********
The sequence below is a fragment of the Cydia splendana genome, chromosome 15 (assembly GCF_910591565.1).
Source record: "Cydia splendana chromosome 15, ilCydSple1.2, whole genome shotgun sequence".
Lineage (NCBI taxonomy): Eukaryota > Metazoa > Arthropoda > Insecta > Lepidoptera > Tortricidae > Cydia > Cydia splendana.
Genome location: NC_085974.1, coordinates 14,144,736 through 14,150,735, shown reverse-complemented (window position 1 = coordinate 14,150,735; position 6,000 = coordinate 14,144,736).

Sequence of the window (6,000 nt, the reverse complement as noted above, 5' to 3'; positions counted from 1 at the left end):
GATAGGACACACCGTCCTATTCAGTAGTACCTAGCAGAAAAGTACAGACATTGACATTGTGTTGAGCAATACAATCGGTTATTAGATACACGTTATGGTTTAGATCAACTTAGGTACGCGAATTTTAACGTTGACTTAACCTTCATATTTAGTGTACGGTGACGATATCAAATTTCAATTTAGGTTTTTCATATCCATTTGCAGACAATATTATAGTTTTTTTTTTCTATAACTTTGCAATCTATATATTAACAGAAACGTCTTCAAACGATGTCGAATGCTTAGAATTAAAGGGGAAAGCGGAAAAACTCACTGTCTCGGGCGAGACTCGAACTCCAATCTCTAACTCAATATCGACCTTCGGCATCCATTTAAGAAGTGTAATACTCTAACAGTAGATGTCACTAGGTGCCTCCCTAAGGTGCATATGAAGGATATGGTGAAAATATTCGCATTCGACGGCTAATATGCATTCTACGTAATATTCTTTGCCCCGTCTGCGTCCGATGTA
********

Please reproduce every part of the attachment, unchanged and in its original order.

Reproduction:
The sequence below is a fragment of the Cydia splendana genome, chromosome 15 (assembly GCF_910591565.1).
Source record: "Cydia splendana chromosome 15, ilCydSple1.2, whole genome shotgun sequence".
Lineage (NCBI taxonomy): Eukaryota > Metazoa > Arthropoda > Insecta > Lepidoptera > Tortricidae > Cydia > Cydia splendana.
Genome location: NC_085974.1, coordinates 14,144,736 through 14,150,735, shown reverse-complemented (window position 1 = coordinate 14,150,735; position 6,000 = coordinate 14,144,736).

Sequence of the window (6,000 nt, the reverse complement as noted above, 5' to 3'; positions counted from 1 at the left end):
GATAGGACACACCGTCCTATTCAGTAGTACCTAGCAGAAAAGTACAGACATTGACATTGTGTTGAGCAATACAATCGGTTATTAGATACACGTTATGGTTTAGATCAACTTAGGTACGCGAATTTTAACGTTGACTTAACCTTCATATTTAGTGTACGGTGACGATATCAAATTTCAATTTAGGTTTTTCATATCCATTTGCAGACAATATTATAGTTTTTTTTTTCTATAACTTTGCAATCTATATATTAACAGAAACGTCTTCAAACGATGTCGAATGCTTAGAATTAAAGGGGAAAGCGGAAAAACTCACTGTCTCGGGCGAGACTCGAACTCCAATCTCTAACTCAATATCGACCTTCGGCATCCATTTAAGAAGTGTAATACTCTAACAGTAGATGTCACTAGGTGCCTCCCTAAGGTGCATATGAAGGATATGGTGAAAATATTCGCATTCGACGGCTAATATGCATTCTACGTAATATTCTTTGCCCCGTCTGCGTCCGATGTA